Park Theatre, London – until 13 February 2016
It’s a nightmare scenario — real horror show. You have an accident that leaves you comatose. You are out of action in hospital for three weeks and then, when you wake up, you gradually realise that you don’t remember anything of the past 10 years. Not three weeks, but 10 years! So what has happened to your life? This is the basic premise of Olivier- and Tony-award-nominee Peter Quilter’s new drama, 4000 Days, whose title aptly describes the gap in the experience of its protagonist, played by the ever-watchable Alistair McGowan (pictured).
Set entirely in a hospital room, this three-hander explores the situation of Michael (McGowan), who works for an insurance company, and ends up in A&E when he collapses due to a blood clot on the brain. Although the doctors are puzzled by his memory loss, which spans the previous decade of his life, the most traumatised person is Paul, Michael’s partner for most of that time. He discovers that Michael cannot remember a single thing about their relationship.
To up the stakes, Quilter adds Michael’s mother, the thrice-married and widowed Carol, to the emotional mix. She has never really liked Paul, and so she is glad that Michael doesn’t remember him. In fact, she reminds her son that he used to be a much more creative person before he met his lover, that he used to love painting. She thinks that Paul made Michael boring. At one point she turns on Paul and says: “You painted him beige.” She then tries to persuade her son to leave his partner and move in with her again.
The tug of love between Carol and Paul brings up a number of interesting issues, which include the notion of getting a second chance in life, the nature of memory, and the conflict between a mother and her son’s lover. Quilter shows how we actively create and recreate our memories, and argues that it is a mistake to give up our creative aspirations — even if they don’t pay the rent. The central point is that Michael stopped being an artist during his relationship with Paul, and now because of his amnesia can go back in time, starting off by painting a mural in his hospital room (how tolerant is our NHS). But although it is quite refreshing to see a gay relationship which is concerned more with love than sex, some of the writing here is bland and thin. But the performances are solid.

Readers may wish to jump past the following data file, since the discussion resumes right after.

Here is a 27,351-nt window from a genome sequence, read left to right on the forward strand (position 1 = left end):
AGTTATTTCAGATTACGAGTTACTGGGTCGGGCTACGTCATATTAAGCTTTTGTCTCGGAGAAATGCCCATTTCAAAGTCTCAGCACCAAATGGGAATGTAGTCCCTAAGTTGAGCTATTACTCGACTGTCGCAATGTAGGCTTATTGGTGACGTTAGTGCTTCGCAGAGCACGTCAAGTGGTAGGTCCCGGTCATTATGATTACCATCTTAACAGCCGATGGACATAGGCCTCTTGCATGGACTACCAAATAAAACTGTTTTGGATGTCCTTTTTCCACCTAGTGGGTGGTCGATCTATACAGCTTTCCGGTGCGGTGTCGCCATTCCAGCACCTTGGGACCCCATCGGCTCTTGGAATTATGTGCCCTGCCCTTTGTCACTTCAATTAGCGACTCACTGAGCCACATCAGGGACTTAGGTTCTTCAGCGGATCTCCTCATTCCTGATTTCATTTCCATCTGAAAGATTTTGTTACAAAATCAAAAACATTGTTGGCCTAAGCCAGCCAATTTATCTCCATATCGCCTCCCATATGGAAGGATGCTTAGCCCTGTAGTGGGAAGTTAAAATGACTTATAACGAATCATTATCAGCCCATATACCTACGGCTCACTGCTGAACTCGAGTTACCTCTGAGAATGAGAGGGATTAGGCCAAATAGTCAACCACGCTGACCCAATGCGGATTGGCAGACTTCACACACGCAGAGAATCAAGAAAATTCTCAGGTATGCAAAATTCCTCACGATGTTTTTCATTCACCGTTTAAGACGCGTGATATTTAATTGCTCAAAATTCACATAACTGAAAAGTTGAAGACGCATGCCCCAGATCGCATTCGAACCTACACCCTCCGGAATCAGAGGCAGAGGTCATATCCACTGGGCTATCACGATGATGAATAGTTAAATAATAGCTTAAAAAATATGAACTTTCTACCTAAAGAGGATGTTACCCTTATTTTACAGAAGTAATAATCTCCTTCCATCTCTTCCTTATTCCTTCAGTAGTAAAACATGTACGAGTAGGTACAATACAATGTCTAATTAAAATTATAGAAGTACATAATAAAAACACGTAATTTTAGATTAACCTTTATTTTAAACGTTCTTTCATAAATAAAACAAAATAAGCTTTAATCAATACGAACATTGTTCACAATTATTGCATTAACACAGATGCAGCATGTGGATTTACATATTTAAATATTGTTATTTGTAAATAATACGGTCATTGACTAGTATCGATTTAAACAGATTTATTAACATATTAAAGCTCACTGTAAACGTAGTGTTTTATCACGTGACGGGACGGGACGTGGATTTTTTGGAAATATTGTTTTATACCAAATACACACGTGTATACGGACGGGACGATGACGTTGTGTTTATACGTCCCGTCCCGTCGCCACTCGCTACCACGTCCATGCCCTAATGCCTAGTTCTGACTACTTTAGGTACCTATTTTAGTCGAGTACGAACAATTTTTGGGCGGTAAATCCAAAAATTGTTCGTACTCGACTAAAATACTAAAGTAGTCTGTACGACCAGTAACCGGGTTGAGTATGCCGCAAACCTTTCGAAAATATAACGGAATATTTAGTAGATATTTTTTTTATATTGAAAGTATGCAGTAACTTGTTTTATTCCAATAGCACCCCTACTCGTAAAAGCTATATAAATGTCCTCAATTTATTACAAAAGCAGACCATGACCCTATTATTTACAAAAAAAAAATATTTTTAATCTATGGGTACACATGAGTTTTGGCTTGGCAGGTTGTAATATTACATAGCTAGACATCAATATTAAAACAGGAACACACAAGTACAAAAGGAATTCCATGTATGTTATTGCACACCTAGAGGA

As played by the redoubtable Maggie Ollerenshaw, Carol is the spiteful mother-in-law from hell, a vicious monster who seizes the chance to cling to her son, emasculating him while at the same time proclaiming that “there is no greater love than a mother for her son”. The rather gentle and sensitive Paul has a real struggle to stand up to this maternal machine of total surveillance and control. And for most of the play he has little hope of success. Meanwhile, as Michael rediscovers his previous identity as an artist, he also begins to recover some fragments of memory. But, throughout the play, it’s the ideas rather than the characters that engage the interest, and much of the storytelling is pedestrian and lacking in dramatic power.
Matt Aston’s production is neatly designed by Rebecca Brower, but has some unimpressive video and wends its way leisurely through the rather banal twists of the plot while giving plenty of room for McGowan to express Michael’s pent-up frustration and sarcasm, while Ollerenshaw’s Carol has a similar amount of opportunity to pour bitter bile over her son’s relationship. By contrast, Daniel Weyman’s Paul is less demonstrative and more gentle, more feeling, more deep perhaps. If not enough is made of his creative side (being in marketing is surely not the most boring job in the world), it has to be said that the conflict between art and money deserves a deeper exploration than it gets in this rather underwritten and underwhelming play.
This review first appeared on The Arts Desk, 19 January 2016
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